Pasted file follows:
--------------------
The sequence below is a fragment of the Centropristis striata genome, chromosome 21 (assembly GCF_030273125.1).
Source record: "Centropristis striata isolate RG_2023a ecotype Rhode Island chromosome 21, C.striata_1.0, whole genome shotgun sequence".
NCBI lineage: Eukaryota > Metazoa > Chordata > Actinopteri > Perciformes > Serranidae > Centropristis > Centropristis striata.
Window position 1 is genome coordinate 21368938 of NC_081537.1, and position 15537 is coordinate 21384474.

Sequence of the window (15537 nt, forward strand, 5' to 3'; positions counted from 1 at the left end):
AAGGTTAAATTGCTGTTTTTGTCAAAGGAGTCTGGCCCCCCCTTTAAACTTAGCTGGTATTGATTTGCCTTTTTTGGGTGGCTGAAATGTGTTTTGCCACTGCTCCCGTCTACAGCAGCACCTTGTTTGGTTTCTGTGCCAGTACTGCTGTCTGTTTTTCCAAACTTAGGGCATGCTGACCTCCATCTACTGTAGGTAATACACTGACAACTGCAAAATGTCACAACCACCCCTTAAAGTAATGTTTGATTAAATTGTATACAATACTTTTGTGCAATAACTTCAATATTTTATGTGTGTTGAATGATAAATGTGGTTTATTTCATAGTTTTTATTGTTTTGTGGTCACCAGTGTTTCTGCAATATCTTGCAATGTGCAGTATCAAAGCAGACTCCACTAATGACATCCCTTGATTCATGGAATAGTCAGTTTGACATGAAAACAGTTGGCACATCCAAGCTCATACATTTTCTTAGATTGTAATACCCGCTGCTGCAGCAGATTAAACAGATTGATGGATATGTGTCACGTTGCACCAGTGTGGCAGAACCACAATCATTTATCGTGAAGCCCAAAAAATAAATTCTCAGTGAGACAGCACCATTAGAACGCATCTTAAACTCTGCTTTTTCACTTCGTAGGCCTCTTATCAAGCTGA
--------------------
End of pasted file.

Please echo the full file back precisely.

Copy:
The sequence below is a fragment of the Centropristis striata genome, chromosome 21 (assembly GCF_030273125.1).
Source record: "Centropristis striata isolate RG_2023a ecotype Rhode Island chromosome 21, C.striata_1.0, whole genome shotgun sequence".
NCBI lineage: Eukaryota > Metazoa > Chordata > Actinopteri > Perciformes > Serranidae > Centropristis > Centropristis striata.
Window position 1 is genome coordinate 21368938 of NC_081537.1, and position 15537 is coordinate 21384474.

Sequence of the window (15537 nt, forward strand, 5' to 3'; positions counted from 1 at the left end):
AAGGTTAAATTGCTGTTTTTGTCAAAGGAGTCTGGCCCCCCCTTTAAACTTAGCTGGTATTGATTTGCCTTTTTTGGGTGGCTGAAATGTGTTTTGCCACTGCTCCCGTCTACAGCAGCACCTTGTTTGGTTTCTGTGCCAGTACTGCTGTCTGTTTTTCCAAACTTAGGGCATGCTGACCTCCATCTACTGTAGGTAATACACTGACAACTGCAAAATGTCACAACCACCCCTTAAAGTAATGTTTGATTAAATTGTATACAATACTTTTGTGCAATAACTTCAATATTTTATGTGTGTTGAATGATAAATGTGGTTTATTTCATAGTTTTTATTGTTTTGTGGTCACCAGTGTTTCTGCAATATCTTGCAATGTGCAGTATCAAAGCAGACTCCACTAATGACATCCCTTGATTCATGGAATAGTCAGTTTGACATGAAAACAGTTGGCACATCCAAGCTCATACATTTTCTTAGATTGTAATACCCGCTGCTGCAGCAGATTAAACAGATTGATGGATATGTGTCACGTTGCACCAGTGTGGCAGAACCACAATCATTTATCGTGAAGCCCAAAAAATAAATTCTCAGTGAGACAGCACCATTAGAACGCATCTTAAACTCTGCTTTTTCACTTCGTAGGCCTCTTATCAAGCTGA